Woke at 8:30am feeling incredibly groggy from the chemical-laced Indian beer. Showered and changed, then went for breakfast, which was the same as yesterdays, but this time I was early enough to have an omelette. Read the newspaper. Met Karppasamy, and went in his autorickshaw to Spencer Plaza, where he dropped me off, as it was raining hard and temple-hopping would have to be put on hold. Karppasamy then took off to the airport to meet the returning Maharaj, Harini’s uncle who organsied the whole thing for me.
I strolled around the almost deserted plaza, stopping at a coffee shop where I ordered a hazelnut latte and sat writing my diary. After a butterscotch latte, Karppasamy called to say he had arrived. I went outside to meet them. Maharaj looked rather regal sitting in the back adorned with jewellery. He still wasn’t wearing shoes though, just like in Singapore. I doubted if he owned a pair. I sat in the front, squeezing next to Karppasamy. To some, it would’ve looked like I was driving the autorickshaw!
We went to Maharaj’s travel agents, where he offloaded some TVs bought from Singapore. Then we went to Maharaj’s house.
The journey there was eventful. It was still raining, and that made the jobs of the poorer people even harder. Drenched, they still carried on, pulling their handcarts behind them. We passed through a very poor area. People living in tiny shacks lined the roads. The traffic was horrendous, and through it all we passed a handcart adorned with white flowers. In front of it villagers threw white and purple flower petals. On the cart was a dead man dressed in white. Traffic still managed to squeeze past, and the whole thing was incredibly hectic and surreal to me.
We passed over railway tracks, where, amazingly, people dwelled in tiny wooden shacks. Rubbish was strewn everywhere. Soon, we swung left away from the crush of humanity, and into a relatively quiter area with nice little concrete houses. We were at Maheraj’s house now. We climbed the narrow stairwell to the top floor, where 2 small houses stood around a patio with clothes hung out to get wetter in the rain. I took off my shoes and stepped inside the hunble home of Maheraj. His mother and wife were there, and greeted me with some awkardness, clearly worried of the impression they were giving to their first Western visitor who spoke no Hindi. His daughter was sleeping on a mattress on the stone floor. The place had 3 rooms, a bedroom, a living room with a TV and a corner dedicated to Shiva, and one tiny kitchen cluttered with pots and pans. An outside bathroom was shared with the other house. Nobody could speak English, but smiles and nods seemed to do the trick. Maheraj’s wife started busying herself in the kitchen, and a delicious Thali was prepared. Delicious. Mine was served on a silver platter, clearly the ‘special’ plate for guests. Maheraj ate from a plate, and the mother from a simple jug. I devoured it with my right hand eagerly. Karuppasamy went and returned with his smiling son. I flicked through photographs of Maheraj’s family, and we watched Bollywood musicals on the TV. I took some photos. It was a truly memorable occasion, and I was deeply honoured to have been invited into the home of an Indian family. In India.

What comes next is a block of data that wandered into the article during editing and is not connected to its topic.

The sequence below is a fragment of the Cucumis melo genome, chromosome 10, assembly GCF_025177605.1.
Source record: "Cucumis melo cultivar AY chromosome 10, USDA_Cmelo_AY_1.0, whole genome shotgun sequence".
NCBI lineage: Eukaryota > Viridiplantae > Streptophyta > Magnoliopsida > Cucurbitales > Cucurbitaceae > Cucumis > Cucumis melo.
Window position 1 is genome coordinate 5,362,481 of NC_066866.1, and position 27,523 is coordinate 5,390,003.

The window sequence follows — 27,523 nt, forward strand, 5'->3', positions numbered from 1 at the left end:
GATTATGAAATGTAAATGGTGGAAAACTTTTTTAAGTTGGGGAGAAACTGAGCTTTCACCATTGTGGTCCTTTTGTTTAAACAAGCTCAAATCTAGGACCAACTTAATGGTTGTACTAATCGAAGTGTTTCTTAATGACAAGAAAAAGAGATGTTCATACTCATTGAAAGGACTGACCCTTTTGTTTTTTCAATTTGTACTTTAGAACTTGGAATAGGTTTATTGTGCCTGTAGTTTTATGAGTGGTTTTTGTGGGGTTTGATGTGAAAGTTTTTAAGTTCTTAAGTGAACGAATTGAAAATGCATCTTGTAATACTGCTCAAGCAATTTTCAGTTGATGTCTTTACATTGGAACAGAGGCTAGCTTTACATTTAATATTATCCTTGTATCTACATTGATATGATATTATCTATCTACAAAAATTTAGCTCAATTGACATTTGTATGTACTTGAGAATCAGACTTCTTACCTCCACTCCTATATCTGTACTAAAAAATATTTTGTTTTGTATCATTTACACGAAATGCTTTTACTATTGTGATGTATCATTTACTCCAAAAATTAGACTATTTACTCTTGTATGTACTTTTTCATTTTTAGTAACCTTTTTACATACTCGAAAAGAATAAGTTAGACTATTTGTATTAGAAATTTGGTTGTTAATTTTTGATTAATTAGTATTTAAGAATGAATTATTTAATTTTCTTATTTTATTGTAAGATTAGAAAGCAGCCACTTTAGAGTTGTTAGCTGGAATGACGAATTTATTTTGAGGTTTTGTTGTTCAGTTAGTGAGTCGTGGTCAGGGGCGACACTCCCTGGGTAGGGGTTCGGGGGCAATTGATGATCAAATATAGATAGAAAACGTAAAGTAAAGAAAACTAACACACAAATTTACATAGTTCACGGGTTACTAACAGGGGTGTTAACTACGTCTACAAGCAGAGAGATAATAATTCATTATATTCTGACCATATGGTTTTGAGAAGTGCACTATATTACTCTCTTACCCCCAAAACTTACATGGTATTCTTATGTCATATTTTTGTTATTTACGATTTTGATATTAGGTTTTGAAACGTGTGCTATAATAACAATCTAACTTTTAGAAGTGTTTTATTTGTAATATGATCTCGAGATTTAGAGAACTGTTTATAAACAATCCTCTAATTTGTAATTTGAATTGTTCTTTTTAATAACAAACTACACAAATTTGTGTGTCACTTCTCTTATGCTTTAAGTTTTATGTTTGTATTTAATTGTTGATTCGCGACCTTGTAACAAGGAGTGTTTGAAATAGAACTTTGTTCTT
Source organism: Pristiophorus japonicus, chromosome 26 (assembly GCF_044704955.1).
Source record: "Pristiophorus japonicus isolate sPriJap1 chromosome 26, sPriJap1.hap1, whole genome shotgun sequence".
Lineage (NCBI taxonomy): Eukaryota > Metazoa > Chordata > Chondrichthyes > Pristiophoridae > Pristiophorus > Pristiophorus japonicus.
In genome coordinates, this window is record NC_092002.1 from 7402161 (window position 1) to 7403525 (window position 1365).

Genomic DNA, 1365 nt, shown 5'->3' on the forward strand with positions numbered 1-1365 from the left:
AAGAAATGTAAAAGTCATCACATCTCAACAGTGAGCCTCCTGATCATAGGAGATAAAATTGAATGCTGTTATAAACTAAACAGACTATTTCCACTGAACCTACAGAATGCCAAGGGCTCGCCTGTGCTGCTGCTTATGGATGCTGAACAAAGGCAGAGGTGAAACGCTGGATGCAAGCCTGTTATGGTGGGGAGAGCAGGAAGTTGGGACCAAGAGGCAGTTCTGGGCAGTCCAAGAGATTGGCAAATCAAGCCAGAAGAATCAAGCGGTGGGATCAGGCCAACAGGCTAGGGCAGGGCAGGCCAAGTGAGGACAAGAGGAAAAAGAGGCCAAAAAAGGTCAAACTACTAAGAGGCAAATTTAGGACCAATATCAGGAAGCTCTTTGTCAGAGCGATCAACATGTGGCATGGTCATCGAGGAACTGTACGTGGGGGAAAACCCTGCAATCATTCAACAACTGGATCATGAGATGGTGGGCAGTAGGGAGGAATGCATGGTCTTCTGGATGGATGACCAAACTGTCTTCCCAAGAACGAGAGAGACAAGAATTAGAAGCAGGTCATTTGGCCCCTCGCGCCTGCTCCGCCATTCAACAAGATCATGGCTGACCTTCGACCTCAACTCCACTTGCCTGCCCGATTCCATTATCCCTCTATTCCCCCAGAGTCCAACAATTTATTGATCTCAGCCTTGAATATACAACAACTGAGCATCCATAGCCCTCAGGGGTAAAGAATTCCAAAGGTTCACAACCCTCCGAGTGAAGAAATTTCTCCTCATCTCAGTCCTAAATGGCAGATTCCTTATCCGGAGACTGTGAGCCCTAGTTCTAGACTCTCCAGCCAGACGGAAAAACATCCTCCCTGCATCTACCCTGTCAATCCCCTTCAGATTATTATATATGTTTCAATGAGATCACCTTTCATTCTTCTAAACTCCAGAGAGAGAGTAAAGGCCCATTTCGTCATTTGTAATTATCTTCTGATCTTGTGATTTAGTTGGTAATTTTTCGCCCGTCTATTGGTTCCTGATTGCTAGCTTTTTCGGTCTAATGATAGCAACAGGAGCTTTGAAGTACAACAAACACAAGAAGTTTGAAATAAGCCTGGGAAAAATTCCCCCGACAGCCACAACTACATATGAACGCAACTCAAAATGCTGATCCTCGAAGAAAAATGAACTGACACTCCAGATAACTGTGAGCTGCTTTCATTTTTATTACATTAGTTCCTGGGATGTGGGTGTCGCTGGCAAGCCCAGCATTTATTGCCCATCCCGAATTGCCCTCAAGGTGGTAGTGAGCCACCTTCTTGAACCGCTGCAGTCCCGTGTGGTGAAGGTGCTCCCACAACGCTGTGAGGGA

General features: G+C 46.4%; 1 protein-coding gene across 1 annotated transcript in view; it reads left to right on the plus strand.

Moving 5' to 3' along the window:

All too soon, it was time to leave, but the experience wasn’t over yet. Next, I went with Karuppasamy and his son to Karuppasamy’s house. He lived in a 1 room house, no bigger than my bedroom in Singapore. He lived there with his wife and 2 kids. I met his young daughter, and an inquisitive neighbour. Truly an honour. I felt very lucky to have been taken into not just one, but two local homes.
After this, we went to meet his friend in another village. Heads turned as I stepped out of the rickshaw. His friend, a real estate agent, came with us back to my hotel, and he asked all the usual questions: “What is your good name, Sir?” “Where are you from?” “Are you married?” Everybody I meet here asks those questions. We got some cheap brandy and 3 plastic cups, then went to my hotel room to drink. Soon, Nazeem came, and the real estate agent’s friend, so there was a little party in room 212. Me and 4 Indian blokes. Bollywood musicals were blaring on the TV, and everyone got quite merry. I packed and set off to the bus station for my 10pm bus to Bangalore. It was still pissing rain. The bus was delayed until 11pm, which was lucky, as we didn’t actually get to the station until 10:15pm! I bid Karuppasamy farewell, he’d made my time in Chennai very memorable. I gave him his requested 800 Rupees, then hopped on the bus.
The bus was a very comfortable sleeping bus, but had no toilet. Luckily I wasn’t yet suffering from the shits, so I didn’t need to go to the toilet anyway! On the way, in the driving rain, we passed a chaotic scene. A bus had overturned not far in front, trapping people inside. A man was trying to pry open the back panels of the bus, and others were hitting the bus with anything they could find. The bus just rumbled slowly past as others sprinted towards the scene to help. We arrived in Bangalore at 6am